One Thing & Another

Delray Beach, FL

Notes From My Journal: That was then…

I wrote this in my journal 8 years ago – in November 2010:

A client of mine has been interviewing people for a CFO position. She was excited about one candidate in particular. He had an Ivy League pedigree, had worked for one of her competitors for seven years, and had just moved into the area.  She felt he was perfect for the job.

When I next met with her, a week after the interview, I asked her if she had hired the guy.

“Oh, no,” she said. “He was a weirdo.”

I asked her what she meant.

“I don’t know,” she said. “I can’t explain it. We were at a restaurant and I was telling him about the job but the entire time he was looking over my shoulder at other people. He told me he wanted the job, but I got the feeling that I bored him. I don’t want to work with anyone I bore.”

 

 Today’s Word: meretricious (adjective)

Something that’s meretricious (mare-uh-TRIH-shus) appears to be attractive but has no real value. The word suggests pretense, insincerity, and cheap, flashy ornamentation. Example from The Great Gatsbyby F. Scott Fitzgerald: “His parents were shiftless and unsuccessful farm people – his imagination had never really accepted them as his parents at all. The truth was that Jay Gatsby of West Egg, Long Island, sprang from his Platonic conception of himself. He was a son of God… and he must be about His Father’s business, the service of a vast, vulgar, and meretricious beauty. So he invented… Jay Gatsby… and to this conception he was faithful to the end.”

 

Fun Fact

Each king in a deck of playing cards represents an historic figure:

*Spades: King David

*Clubs: Alexander the Great

*Diamonds: Julius Caesar

*Hearts: Charlemagne

 From My “Work-in-Progress” Basket

 Principles of Wealth: #17 of 60*

Acquiring financial assets is a necessary part of building wealth. But the prudent wealth builder is careful in doing so. He knows that every financial asset has its own characteristics, its own advantages, its own risk profile, and its own disadvantages.

Take real estate…

Over a period of maybe 20 years I invested in six or eight deals with EP, one of my closest friends. He built high-end residential communities in South Florida.

The investments I made were contributions to a limited partnership. I was a limited partner. EP and his partner were general partners. When you invest in real estate limited partnerships, you get most of the benefits that you get from developing real estate yourself but with two advantages: You don’t have to manage the development, and your potential loss is limited to your investment.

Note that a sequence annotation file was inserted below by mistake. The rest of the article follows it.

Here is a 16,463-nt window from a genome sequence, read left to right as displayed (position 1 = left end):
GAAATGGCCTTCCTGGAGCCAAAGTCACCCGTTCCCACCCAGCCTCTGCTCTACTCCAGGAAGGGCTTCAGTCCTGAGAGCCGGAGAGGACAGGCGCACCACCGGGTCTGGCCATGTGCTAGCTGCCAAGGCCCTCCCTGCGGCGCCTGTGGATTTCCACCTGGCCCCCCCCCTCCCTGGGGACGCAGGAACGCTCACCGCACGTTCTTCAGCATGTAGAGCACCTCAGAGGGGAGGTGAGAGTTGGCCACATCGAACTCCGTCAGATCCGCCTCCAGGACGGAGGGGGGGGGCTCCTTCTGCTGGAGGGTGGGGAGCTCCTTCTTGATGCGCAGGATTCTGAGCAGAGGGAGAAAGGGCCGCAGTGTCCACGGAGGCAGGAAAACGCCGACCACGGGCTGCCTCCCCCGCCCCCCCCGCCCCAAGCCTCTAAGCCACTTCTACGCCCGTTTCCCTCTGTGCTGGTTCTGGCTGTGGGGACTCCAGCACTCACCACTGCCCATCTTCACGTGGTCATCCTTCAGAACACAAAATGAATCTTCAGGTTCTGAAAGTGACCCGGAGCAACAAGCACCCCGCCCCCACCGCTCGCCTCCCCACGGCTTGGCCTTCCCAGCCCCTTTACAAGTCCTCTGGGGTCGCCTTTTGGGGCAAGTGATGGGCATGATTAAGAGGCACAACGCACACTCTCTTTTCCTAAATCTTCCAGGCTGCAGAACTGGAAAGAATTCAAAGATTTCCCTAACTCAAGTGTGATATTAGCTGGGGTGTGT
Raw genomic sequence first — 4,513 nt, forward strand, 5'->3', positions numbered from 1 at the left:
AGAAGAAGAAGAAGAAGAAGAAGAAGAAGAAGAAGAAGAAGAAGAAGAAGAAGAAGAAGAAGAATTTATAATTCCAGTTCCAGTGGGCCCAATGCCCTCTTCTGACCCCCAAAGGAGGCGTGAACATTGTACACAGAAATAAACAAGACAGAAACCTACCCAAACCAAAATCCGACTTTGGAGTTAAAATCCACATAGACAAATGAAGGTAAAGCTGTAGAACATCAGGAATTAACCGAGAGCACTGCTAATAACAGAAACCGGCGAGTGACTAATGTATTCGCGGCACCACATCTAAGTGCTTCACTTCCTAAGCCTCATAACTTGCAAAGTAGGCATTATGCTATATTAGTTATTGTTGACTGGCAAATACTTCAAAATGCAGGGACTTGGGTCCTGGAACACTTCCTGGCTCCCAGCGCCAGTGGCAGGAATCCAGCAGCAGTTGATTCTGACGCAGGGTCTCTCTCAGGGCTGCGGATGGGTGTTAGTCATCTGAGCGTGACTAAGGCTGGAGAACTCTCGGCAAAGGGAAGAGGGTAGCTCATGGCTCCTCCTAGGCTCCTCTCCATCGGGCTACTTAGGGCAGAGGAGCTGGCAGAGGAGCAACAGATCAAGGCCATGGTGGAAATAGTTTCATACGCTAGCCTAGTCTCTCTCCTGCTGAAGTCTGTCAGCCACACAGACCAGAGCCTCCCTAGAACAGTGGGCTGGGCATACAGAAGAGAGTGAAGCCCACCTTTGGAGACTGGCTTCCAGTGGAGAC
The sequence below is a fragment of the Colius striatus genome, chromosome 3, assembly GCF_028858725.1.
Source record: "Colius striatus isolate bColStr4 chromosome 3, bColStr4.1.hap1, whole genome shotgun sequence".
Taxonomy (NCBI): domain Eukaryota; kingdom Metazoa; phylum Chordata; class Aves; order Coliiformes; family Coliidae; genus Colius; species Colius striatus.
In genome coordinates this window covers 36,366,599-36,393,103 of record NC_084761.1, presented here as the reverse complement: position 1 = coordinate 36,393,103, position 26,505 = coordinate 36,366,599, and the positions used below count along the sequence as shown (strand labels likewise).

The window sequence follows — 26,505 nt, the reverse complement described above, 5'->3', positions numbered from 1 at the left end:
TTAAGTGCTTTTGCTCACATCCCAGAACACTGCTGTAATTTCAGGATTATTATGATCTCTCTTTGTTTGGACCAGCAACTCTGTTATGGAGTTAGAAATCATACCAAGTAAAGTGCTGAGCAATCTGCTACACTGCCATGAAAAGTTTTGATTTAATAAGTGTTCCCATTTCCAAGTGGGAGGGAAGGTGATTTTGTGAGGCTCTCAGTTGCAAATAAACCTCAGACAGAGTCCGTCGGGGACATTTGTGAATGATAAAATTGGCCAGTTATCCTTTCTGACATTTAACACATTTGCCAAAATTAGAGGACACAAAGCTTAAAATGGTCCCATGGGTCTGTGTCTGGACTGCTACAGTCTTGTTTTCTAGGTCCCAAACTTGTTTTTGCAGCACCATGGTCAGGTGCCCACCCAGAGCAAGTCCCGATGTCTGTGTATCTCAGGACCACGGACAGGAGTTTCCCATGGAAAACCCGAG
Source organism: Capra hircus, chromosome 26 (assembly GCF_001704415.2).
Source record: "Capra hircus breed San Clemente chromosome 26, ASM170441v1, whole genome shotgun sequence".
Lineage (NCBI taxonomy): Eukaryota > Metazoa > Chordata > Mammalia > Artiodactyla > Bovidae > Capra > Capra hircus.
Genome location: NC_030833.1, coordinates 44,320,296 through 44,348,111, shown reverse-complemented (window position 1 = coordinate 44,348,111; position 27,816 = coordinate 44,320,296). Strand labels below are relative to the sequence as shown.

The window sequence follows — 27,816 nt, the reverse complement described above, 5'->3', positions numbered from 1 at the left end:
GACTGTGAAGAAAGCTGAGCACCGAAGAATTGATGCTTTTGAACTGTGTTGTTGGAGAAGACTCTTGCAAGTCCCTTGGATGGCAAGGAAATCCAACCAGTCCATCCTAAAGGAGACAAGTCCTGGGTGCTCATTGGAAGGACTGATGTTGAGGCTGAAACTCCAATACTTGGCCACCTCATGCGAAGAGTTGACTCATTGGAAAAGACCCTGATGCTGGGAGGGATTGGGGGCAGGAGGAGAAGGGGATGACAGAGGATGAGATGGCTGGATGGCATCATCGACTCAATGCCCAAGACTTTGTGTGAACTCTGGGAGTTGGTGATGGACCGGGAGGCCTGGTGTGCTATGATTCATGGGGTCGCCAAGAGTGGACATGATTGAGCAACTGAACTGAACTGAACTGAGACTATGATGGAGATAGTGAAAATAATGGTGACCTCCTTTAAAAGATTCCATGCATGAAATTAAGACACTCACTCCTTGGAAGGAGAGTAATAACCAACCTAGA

Overall, I did reasonably well. If I had to guess, I’d say my annual ROI amounted to 15%. But the individual results varied widely.

On one deal, I doubled my money in less than two years. On another, I made a 60% return in three years. One deal went broke and I got nothing back. The rest were in between.

In all of them, the management group was the same, the deals were structured pretty much the same, and the developments were all in South Florida. So why were my personal results so varied?

It was because of factors that, when I began investing in real estate, I had never considered.

Timing, for example…

One deal got held up for almost two years because of evidence that the land had once been an Indian burial ground. Ultimately, it was decided that it wasn’t – or that if it was it was insignificant. But with large development projects, time is money. And the cost of those two years was so great that the project, even though it sold well, never made a profit.

Another one, a development of about the same size, had three advantages: It was completed ahead of schedule, and at the peak of the real estate bubble, and it sold out within three months of being on the market. This is the one where I doubled my money.

And another one, which was finished the following year, went bankrupt.

So far, I’ve been talking about one specific type of real estate investing: large residential developments through limited partnerships. But about halfway through my run with EP, I tried something else. I began to buy inexpensive single-family houses, fix them up, and rent them out. I

I’m not sure why I was attracted to that market, but I was smart enough to start small and move slowly. It was clearly the right approach, because investing in rental residential properties turned out to be a very different experience than the investing I’d done with EP.